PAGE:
THEY RODE WEST because they couldn’t think of anything else to call this mediocre 1954 western, whose gross of $2,100,000 put it 118th in the year’s throng, which included at least 33 entries in its genre. Directed by Phil Karlson, other than being decently performed, it’s distinguished only by some facets of production trivia. *
Having suffered three bad doctors in a row (a drunk, a hop head and a butcher) a cavalry unit hopes new surgeon ‘Lt. Allen Stewart’ (Robert Francis) knows what he’s doing. But when they find out he’s sympathetic to the nearby Kiowa tribe, the men consider him a race traitor. Then the Kiowas and Comanches team up to attack the fort, which is also stricken with malaria, and the new man rises to the occasion.
Written by vaunted veteran Frank S. Nugent (The Quiet Man) and the less exalted DeVallon Scott, this at least got the dirt on Army doctors of the period: they weren’t exactly beloved, especially after their mostly horrendous record during the Civil War. Otherwise, there’s the colonels’ niece (Donna Reed) who puts her best flirt forward, an Indian-hating captain (Philip Carey), an Irish sergeant who likes whiskey, a white girl gone native (May Wynn), inaccurate placement of the Kiowas and Comanches in obvious Californian hills instead of the Texas plains, and some unexciting, under-staffed action scenes with some particularly sloppy tactics employed by the Indians. Not a high scorer on the authenticity scale.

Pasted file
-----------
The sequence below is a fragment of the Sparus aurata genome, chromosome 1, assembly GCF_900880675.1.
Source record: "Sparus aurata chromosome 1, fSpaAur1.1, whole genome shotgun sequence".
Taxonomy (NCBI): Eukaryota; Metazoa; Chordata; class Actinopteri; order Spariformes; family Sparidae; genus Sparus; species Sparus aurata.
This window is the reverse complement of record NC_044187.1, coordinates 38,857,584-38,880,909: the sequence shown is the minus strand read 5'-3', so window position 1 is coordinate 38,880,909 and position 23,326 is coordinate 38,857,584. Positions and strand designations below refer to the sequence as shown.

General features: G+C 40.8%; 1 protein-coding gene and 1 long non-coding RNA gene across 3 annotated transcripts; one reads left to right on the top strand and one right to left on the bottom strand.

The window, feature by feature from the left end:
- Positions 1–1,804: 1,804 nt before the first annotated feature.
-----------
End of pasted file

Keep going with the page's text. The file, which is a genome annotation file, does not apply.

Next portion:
With Onslow Stevens, Jack Kelly, Roy Roberts, Frank de Kova, John War Eagle, James Best, Myron Healey, Harry Lauter, James Anderson and Buck Bucko (a real cowhand from Yakima, Washington: had to include him just ‘cuz of the name). 84 minutes.
* The distinguishing characteristics of this cavalry-Indian fracas—-(1) it was one of just four pictures Robert Francis appeared in before his death in an airplane accident in 1955; (2) after her well-deserved Oscar win for From Here To Eternity, Donna Reed only had a few worthwhile movie credits (The Last Time I Saw Paris, Ransom!), somehow getting plunked into a batch of mediocre westerns like this (Gun Fury, Three Hours To Kill, The Far Horizons—pretty, anyway, as Sacajawea—and Backlash) before zeroing in for great success on TV; (3) it’s a weak sister for writer Frank S. Nugent, whose saddle sojourns include Fort Apache, Three Godfathers, She Wore A Yellow Ribbon, Wagon Master, The Tall Men, The Searchers and Gunman’s Walk; (4) even though its Native Americans are still portrayed in cardboard fashion, it was part of the trend toward a more sympathetic look at how they were treated. So there’s that.